whose revelation to the public
is the thing needed.'"

alums and locals from the
Black community.
"It was a great mix and
response to the book was
quite positive," he -said.
"There was even one woman
who brought her father a
FAMU football player who
played from 1948 to 1952 -
and said my book brought
back stories that her father
once told her."
"Breaking the Line"
features two of the most
outstanding Black football
coaches in history:

Zora Neale HURSTON

tell the story as accurately
and vividly as possible and
pass that on to the younger
More would happen in
1967 including Stokely
Carmichael first using
the term "Black power" to
affirm pride in his race,
the Supreme Court finding
that the prohibition against
interracial marriage was
unconstitutional and the
fury of racism playing out in
the streets of Newark and
Detroit in two separate riots.

Rihanna poses with protected

primate in Thailand snapshot

By Associated Press

Pop star Rihanna spent a weekend at the beach
in Thailand, leaving behind a trail of racy tweets
and an incriminating Instagram photograph show-
ing her cuddling an endangered primate. That
didn't sit well with authorities, who arrested two
people for allegedly peddling protected species.
On a break from her Diamonds World Tour, Ri-
hanna visited the Thai island of Phuket, where she
befriended the wildlife.
An Instagram photo she also shared on Twitter
showed her in sunglasses snuggling up to a furry
primate called the slow loris and was captioned:
"Look who was talking dirty to me!"
The slow loris, a squirrel-like animal with big
eyes, is native to Southeast Asia and is listed as a
protected species.
"Phuket authorities were alerted to the picture
(of Rihanna), and last night police arrested the two
individuals who brought out the loris as a photo
opportunity for tourists," a Phuket district chief,
Weera Kerdsirimongkon,, said by telephone Sun-
Police confiscated two lorises from the pair a
20-year-old man and a 16-year-old boy who
could face charges of possession of protected ani-
mals. The charge carries a penalty of up to four

W .
Rihanna posted this photo taken with pri-
mate on her Instagram, Sept. 20, 2013, with
the caption""Look who was talking dirty to me!
#Thailand #nightlife."
years in prison and a 40,000 baht ($1,300) fine.
Weera said authorities have tried for years to
crack down on the problem of vendors exploiting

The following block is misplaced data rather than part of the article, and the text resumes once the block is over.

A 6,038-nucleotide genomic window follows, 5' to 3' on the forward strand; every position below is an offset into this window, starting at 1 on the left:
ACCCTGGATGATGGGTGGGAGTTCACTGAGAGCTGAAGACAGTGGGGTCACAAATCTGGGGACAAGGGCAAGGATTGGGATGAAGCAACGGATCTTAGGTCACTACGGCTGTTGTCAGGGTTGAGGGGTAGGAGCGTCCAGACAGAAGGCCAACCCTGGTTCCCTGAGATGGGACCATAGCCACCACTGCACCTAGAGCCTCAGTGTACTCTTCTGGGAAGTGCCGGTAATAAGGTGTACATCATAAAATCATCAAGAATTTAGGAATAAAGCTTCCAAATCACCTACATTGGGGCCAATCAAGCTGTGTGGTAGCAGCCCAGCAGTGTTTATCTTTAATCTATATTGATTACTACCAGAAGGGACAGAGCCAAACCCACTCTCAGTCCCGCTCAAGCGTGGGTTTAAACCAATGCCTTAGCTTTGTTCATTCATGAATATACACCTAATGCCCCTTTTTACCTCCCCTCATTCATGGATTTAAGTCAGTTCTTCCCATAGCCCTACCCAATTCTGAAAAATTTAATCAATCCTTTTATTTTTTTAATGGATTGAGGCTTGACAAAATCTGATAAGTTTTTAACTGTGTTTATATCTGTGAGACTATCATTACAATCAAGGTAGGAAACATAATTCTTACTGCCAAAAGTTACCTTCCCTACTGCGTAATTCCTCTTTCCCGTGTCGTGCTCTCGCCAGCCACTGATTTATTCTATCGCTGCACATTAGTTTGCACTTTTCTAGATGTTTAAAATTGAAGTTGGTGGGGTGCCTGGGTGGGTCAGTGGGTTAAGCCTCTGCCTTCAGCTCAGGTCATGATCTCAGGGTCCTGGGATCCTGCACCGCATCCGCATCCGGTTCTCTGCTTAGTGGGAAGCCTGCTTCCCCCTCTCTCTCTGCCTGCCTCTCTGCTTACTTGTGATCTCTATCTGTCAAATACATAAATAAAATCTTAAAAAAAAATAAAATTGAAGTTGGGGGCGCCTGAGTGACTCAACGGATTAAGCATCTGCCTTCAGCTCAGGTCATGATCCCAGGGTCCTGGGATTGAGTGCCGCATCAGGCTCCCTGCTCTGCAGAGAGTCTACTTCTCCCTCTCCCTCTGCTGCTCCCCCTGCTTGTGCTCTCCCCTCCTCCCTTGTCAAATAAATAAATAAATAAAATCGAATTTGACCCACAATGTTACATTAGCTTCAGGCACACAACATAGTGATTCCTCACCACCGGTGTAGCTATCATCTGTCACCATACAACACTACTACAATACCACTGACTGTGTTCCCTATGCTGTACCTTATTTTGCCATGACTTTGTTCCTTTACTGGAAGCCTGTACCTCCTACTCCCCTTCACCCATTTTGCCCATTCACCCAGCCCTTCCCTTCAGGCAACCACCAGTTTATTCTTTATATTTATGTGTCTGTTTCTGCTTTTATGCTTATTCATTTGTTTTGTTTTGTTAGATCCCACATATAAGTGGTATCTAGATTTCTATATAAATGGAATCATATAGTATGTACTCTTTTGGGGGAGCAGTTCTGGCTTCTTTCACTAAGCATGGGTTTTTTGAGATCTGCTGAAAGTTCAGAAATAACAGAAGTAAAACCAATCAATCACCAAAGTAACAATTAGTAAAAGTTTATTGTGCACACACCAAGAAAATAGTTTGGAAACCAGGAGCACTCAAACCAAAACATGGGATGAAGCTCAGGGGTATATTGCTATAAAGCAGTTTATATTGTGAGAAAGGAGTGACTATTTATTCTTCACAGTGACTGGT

wildlife, particularly in popular tourist areas where
people pay to pose for pictures with elephants,
orangutans and other animals.
"It's like a cat-and-mouse game. But this time
it's bigger because a celebrity like Rihanna posted
the picture, and there were more than 200,000
likes' from around the world," he said.

McMillan returns with great characters

continued from 1C

what family did: they ignored
bad blood and bad advice,
gossiped about one another,
did what needed doing,
circled wagons, and muddled
Fixing life, and everybody's
problems, wouldn't be easy
- but then, what was? Right

away, from page one, you
know that "Who Asked You?"
is going to be a lot of funtm to
read. Betty Jean. is a woman
with keen sarcasm, not quite
beaten down by life but
close yet still managing to
keep a fingernail-hold on a
sense of humor.
She's the best of author Terry
McMillan's signature-cast of
strong women characters,

but Betty Jean's not the only.
Each woman here is a great
surprise, from Nurse Kim to
the social worker who makes
a cameo, but very important,
appearance. Not to be ignored,
the nen in this book round out
the story perfectly. If you're
looking for a little escape this
weekend, or confirmation that
your life isn't so bad after all,
then here's the novel you want.

Timbs': an essential part of hip-hop wardrobe

continued from 1C

"The hip-hop community
liked the authenticity of the
yellow boot, it became a key
part of their wardrobe," Pawlus
explains. "We continue building
gear so people can enjoy outdoor
experiences while still looking
good. They can also move into
a more stylish space; you can

wear the boots any place and
with anything."
As such, the wheat-colored